These Magic Eye pictures were popular in the 90s, and I find the process of "seeing" the three-dimensional image quite analogous to Zen awakening. It requires some practice, and there's a bit of technique that goes along with seeing them - relaxing; looking at the image, but with the eyes not focused on the paper, but somewhere else; and allowing the image to emerge, to come to you. You can't "force" it.
"is the purest test of stereoscopic vision. It is unfakable, for there are no monocular cues whatsoever; it is only by stereoscopically fusing thousands of seemingly random points as seen by the two different eyes that the brain can construct a three-dimensional image."
I remember the first time I saw one. A young woman in our office had an 8-1/2 x 11 cardboard sheet with a seemingly abstract pattern on it. Several people looked at it, first holding the sheet near their nose then slowly moving it away, and then, all of a sudden, "Aha! I see it!," they would exclaim.
I gave it a try. I aped the same technique that I had seen, sheet first at the tip of my nose, then moved gradually away. But try as I might, I was not able to "see" the image that made everyone else gasp out loud.
Now this, unfortunately, is the state in which many new Zen practioners find themselves. They sit cross-legged, or kneeling on a cushion, facing the wall, eyes slightly open, head tilted down, counting their breaths as they breathe through their nose, but nothing happens. Some keep trying; others give up. And some try to fake it.
As I stood there in my old office, although I was unable to "see" the image, I did hear certain verbal cues from my co-workers that gave me a pretty good idea of what the illusion was like. "It's a woman!," one person announced upon perceiving the image. "She's got big boobs," she observed, and someone else added, "Yeah, really big boobs."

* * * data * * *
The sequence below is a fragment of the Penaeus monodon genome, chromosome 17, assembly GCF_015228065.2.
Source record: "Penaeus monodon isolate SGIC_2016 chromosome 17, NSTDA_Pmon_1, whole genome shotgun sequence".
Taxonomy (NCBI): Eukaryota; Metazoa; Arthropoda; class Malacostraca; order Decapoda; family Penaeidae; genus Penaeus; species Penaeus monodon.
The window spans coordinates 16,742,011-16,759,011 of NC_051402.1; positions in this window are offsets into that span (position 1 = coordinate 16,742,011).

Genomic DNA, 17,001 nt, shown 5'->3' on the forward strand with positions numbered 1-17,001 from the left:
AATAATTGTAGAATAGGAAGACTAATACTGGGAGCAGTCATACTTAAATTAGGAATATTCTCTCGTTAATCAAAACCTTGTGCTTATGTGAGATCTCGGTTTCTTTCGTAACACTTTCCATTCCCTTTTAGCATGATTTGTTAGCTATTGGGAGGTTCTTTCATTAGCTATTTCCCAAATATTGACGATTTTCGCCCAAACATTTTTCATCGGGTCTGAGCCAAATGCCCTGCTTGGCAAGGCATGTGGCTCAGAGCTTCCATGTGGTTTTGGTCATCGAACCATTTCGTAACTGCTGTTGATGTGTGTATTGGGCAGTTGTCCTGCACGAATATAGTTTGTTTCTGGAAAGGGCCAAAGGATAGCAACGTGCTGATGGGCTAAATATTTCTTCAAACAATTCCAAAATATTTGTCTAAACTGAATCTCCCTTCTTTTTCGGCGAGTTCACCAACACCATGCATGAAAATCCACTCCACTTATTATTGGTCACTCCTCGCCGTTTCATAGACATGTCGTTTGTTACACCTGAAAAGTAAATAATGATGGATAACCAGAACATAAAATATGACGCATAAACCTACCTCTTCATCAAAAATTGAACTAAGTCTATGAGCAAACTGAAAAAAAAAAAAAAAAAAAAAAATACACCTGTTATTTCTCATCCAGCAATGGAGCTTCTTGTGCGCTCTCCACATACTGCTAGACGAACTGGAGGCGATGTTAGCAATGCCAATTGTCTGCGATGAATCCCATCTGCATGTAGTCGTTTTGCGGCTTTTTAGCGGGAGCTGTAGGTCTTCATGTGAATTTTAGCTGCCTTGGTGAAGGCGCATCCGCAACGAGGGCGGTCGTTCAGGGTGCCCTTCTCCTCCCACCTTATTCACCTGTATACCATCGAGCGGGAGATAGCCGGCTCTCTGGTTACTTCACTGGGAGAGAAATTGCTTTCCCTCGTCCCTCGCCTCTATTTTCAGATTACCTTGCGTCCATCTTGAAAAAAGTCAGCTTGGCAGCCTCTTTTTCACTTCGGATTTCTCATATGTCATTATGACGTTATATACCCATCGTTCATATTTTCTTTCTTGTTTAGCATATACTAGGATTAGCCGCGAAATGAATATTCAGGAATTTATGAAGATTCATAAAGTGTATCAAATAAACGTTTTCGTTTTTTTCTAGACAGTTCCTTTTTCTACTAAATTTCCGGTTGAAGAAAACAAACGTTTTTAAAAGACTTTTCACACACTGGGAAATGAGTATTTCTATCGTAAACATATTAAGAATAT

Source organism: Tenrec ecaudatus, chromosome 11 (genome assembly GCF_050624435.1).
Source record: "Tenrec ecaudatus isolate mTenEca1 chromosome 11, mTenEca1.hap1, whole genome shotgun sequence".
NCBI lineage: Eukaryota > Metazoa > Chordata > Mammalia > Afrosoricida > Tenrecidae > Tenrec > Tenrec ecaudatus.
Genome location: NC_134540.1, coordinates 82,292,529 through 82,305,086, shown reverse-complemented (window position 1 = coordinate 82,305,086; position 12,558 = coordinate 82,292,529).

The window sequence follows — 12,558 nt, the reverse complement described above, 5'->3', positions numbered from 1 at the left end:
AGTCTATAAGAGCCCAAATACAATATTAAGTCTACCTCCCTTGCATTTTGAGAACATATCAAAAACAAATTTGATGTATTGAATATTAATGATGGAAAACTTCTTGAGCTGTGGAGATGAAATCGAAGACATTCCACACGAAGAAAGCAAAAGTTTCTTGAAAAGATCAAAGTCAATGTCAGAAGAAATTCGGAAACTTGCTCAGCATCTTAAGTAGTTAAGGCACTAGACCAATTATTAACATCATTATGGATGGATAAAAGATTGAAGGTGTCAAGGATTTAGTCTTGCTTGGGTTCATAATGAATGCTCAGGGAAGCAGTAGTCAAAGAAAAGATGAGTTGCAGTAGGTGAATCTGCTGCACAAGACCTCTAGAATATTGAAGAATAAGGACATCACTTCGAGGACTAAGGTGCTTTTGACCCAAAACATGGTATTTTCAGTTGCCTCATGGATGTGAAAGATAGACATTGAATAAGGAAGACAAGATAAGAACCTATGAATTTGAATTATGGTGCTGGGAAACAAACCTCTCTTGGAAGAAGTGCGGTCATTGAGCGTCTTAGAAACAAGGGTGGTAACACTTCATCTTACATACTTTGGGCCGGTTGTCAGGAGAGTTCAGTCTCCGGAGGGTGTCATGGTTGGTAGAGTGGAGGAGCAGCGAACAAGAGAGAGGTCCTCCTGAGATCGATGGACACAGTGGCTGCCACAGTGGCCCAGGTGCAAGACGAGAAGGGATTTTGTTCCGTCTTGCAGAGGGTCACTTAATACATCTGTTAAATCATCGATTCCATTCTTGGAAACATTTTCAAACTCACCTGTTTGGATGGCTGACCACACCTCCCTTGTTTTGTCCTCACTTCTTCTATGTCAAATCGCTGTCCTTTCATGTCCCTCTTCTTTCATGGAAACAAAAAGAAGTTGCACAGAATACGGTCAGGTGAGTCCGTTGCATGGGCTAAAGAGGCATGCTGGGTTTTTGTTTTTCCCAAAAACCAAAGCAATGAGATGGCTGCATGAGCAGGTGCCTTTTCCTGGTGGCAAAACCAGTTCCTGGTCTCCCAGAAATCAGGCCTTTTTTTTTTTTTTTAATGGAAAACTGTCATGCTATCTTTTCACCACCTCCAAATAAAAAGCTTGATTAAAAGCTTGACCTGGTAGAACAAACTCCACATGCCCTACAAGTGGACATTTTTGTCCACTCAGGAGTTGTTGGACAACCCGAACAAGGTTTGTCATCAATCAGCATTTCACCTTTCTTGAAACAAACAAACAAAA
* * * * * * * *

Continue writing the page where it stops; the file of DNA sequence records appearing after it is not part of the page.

So I knew that it was a picture of a woman, I knew that the depicted woman had really large breasts, and I knew that the picture was observed in some sort of three-dimensional aspect. And although I had not myself experienced the illusion, I could very easily have, were I so inclined, taken the picture to others, taught them the "technique" for seeing the illusion ("first hold the picture close to your nose, then slowly move it away, keeping your eyes in soft focus"), and then confirmed with them whether or not they saw an image of a large-breasted woman. As I learned more and more particulars of the details of the image from those who were able to see it, I could even quiz my "students" to test if they had really seen the illusion, or if they were just faking it (like myself).
Not that I did any such thing. I never did see that particular illusion, but as the "Magic Eye" pictures got more and more popular during that decade, I was able to eventually see the images for myself, and not have to rely on the descriptions of others.
Sitting on the cushion, mind in deep samadhi, we occasionally have these similar "Aha!" moments, glimpses under the tent, as it were, of the nature of reality. But it takes time, it takes patience and it takes some technique. The technique can be taught, in fact, it has been passed down from the Buddha himself through 2,500 years of teachers and patriarchs, but the direct experience itself can not be taught. It must be experienced, realized, first hand.
The so-called "teachings" written in countless "Zen" books and the subject of untold numbers of lectures and talks, and even posted in this blog, are not the "experience" of Zen any more than the words "It's a woman with huge boobs" is the same as the actual experience of "seeing" the illusion. Put another way, as Shohaku Okumura once said, after years of studying academic Buddhism at the University, he got tired of "reading recipes," and wanted to taste the food itself.
So "teaching" Zen is nothing more than sharing the technique of meditation (posture, breathing, attitude) and encouraging the continuation of practice. And practice, as Dogen repeatedly stated, is enlightenment.